Professional climber Kai Lightner recommends this shoe for beginner climbers “because they’re comfortable (as far as climbing shoes go), have an easy hook-and-loop strap system, and sport a vegan-friendly synthetic upper.” This all-arounder also features an odor-resistant lining to keep the funk at bay.
Our Favorite Home-Bike-Storage Options Under $50
This bike rack takes your standard wall hook mount and adds a hinge plate, so your bike can swing to the side and give you more room in a tight space. There’s also a bumper for the bottom wheel that keeps the bike from swaying. The beauty of this hook mount is that you can use it for any bike, regardless of its frame size and shape.
Have multiple bikes you need to store? This wall-mounted rack works for bikes with straight top tubes, like most road bikes, some cruisers, and old-school mountain bikes. Sandwich them tail to front and you can fit two bikes on the arms, and there’s a small shelf for your helmet. It folds flat against the wall when not in use.
This rack lets you store your bike standing up and can support a variety of frame and wheel sizes—from skinny 20-millimeter road tires to 29-inch mountain-bike ones. The spring-loaded arm can hold the front or back tire, depending on how you like to store your bike. And you can link multiple Rakks together to store your whole fleet.
Sometimes the simplest solution is the most effective. Park Tool’s hook mounts into either a ceiling beam or a wall stud, allowing you to get your bike off the ground by hanging the front tire through the hook. Buy a couple of them and safely store your whole collection in your garage, shed, or living room.
Portland Design Works has a knack for elegant bike solutions, and its wall hook is no exception. The powder-coated steel is built to last and look good for years, while the hook itself is covered in rubber so your rims don’t get scratched. Mount it on the wall and you can store your bike vertically. Just don’t put your heavy rig on it; the weight limit is 33 pounds.
Does your apartment or house have super-tall ceilings? The El Greco ceiling hoist helps you utilize space with a series of pulleys and levers that allows you to raise your bike up and out of the way. Just hook it to the handlebars and seat, and raise any bike that’s less than 50 pounds to the ceiling.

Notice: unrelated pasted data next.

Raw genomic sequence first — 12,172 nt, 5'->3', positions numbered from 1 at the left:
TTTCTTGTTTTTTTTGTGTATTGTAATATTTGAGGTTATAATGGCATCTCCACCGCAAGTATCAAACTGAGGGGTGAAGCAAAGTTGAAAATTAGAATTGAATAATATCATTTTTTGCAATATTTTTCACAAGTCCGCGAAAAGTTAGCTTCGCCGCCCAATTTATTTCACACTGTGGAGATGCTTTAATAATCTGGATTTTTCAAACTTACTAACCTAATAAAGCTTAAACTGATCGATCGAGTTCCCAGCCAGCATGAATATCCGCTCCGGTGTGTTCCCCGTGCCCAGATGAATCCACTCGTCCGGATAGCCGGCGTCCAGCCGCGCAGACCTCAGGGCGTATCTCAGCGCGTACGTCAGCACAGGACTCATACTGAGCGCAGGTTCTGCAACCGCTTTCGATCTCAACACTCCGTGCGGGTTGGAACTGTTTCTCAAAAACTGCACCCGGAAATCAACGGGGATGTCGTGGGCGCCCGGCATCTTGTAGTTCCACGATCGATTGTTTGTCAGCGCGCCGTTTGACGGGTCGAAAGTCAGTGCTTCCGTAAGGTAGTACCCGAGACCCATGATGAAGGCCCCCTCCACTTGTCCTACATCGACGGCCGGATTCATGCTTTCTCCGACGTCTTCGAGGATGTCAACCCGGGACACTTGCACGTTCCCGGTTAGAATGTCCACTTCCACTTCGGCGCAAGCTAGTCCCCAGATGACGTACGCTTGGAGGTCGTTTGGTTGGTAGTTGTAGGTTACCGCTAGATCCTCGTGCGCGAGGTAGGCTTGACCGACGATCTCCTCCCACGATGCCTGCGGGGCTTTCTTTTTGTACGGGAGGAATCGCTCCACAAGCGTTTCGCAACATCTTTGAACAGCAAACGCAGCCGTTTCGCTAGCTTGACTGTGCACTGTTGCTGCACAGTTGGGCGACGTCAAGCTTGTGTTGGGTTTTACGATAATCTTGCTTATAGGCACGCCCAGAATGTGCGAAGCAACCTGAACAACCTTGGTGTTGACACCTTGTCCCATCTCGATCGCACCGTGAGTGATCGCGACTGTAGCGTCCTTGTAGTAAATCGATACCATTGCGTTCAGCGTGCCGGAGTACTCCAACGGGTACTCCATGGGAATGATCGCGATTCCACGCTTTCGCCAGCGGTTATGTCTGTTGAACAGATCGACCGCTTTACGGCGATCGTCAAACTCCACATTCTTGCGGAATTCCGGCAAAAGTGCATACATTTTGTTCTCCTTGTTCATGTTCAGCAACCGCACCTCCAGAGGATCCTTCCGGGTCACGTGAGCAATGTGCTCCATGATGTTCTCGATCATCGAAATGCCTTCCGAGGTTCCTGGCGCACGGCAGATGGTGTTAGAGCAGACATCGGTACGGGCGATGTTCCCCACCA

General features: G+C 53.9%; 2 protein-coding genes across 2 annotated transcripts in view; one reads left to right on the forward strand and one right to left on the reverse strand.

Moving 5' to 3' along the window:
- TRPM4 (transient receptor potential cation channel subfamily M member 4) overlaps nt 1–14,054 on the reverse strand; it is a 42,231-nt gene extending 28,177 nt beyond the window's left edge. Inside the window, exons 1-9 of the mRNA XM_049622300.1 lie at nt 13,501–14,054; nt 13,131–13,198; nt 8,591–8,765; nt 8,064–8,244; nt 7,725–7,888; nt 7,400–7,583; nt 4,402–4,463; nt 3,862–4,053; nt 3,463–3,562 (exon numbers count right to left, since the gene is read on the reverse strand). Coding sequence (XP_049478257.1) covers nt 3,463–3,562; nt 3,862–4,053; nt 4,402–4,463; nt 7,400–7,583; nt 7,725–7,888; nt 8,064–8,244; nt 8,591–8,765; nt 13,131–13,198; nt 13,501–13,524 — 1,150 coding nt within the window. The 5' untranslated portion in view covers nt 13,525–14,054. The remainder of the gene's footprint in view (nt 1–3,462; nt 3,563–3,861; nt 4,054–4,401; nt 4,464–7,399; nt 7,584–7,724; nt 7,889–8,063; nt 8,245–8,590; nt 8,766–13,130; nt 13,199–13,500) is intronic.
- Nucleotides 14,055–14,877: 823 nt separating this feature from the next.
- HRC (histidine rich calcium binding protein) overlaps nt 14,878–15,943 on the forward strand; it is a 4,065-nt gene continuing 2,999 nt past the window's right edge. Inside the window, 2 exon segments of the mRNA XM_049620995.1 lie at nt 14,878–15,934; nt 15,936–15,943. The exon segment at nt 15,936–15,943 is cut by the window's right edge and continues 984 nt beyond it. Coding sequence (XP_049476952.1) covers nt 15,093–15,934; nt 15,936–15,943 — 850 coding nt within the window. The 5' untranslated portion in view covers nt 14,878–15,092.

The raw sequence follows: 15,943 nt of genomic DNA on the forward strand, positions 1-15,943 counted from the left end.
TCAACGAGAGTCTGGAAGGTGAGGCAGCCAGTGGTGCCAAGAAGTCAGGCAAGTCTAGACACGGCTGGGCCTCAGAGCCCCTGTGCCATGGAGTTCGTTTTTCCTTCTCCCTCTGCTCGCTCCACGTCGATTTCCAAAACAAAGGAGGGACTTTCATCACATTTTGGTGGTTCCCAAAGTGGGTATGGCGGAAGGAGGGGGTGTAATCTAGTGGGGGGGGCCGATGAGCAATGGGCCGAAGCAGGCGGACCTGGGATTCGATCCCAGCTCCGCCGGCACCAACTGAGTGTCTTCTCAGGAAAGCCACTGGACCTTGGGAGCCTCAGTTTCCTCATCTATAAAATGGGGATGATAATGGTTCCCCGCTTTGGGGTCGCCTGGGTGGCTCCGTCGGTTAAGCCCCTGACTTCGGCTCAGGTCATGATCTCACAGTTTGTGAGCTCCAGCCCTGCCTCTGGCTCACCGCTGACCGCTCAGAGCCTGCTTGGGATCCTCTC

Our tester Graham Averill highlighted these pants in his review of stylish hiking pants to take from city to trail. The pants have “stretchy spandex where you want it, tougher nylon panels in the high wear areas, and smartly placed mesh vents to keep you from overheating,” he writes.
For those who like to sit on the ground but want extra back support, look no further. The Trail Chair's foldable design makes it packable for car camping, backpacking, and concerts. It is also a great choice for stargazing because you can lean back and scan the skies without straining your neck.
Featured in our 2019 Summer Buyer’s Guide as one of the best pieces of sun protection gear, this hat is UPF 50+ and has a “generous four-inch brim that’s lined with black cotton fabric to cut glare and provide solid shade for your face, neck, and shoulders,” our tester writes.
Editor Emily Reed praised the Flash Air, describing it as "more like a hanging tent than a traditional hammock." One of the coolest features is the zippered bug net, which lines the entire hammock body, so you'll never worry about being bitten at night.
Outside’s travel gear tester, Bryan Rogala, recommends the Nemo Helio LX Pressure Shower as a good option for water storage when on the road. “The pressurized sprayer makes rinsing off at camp or hosing off bikes less of a chore,” he says.
The Harper is one of our favorite layers for hot weather rides. The breathable fabric felt comfy while bombing down singletrack. We give Club Ride bonus points for the secret pocket—perfect for stashing keys and a card.
The Sonic Pro topped our list of the best waders for women. They worked well for testers with a variety of chest sizes. They fit "more like your favorite pair of jeans than the balloon-style waders of yesteryear," testers said.
Stio released the first version of the Downwater Anorak last year and we loved it. “It has a laid-back style that goes great with jeans and even better with boardshorts, making it a versatile layer on the river or around town,” our tester said.
One of our favorite adventure blankets in our 2019 Winter Buyer’s Guide, the Original Puffy “is the Cadillac of backcountry quilts,” according to our testers. It's weather-resistant and packs into the included stuff sack. As an added bonus, the synthetic insulation makes it machine washable.
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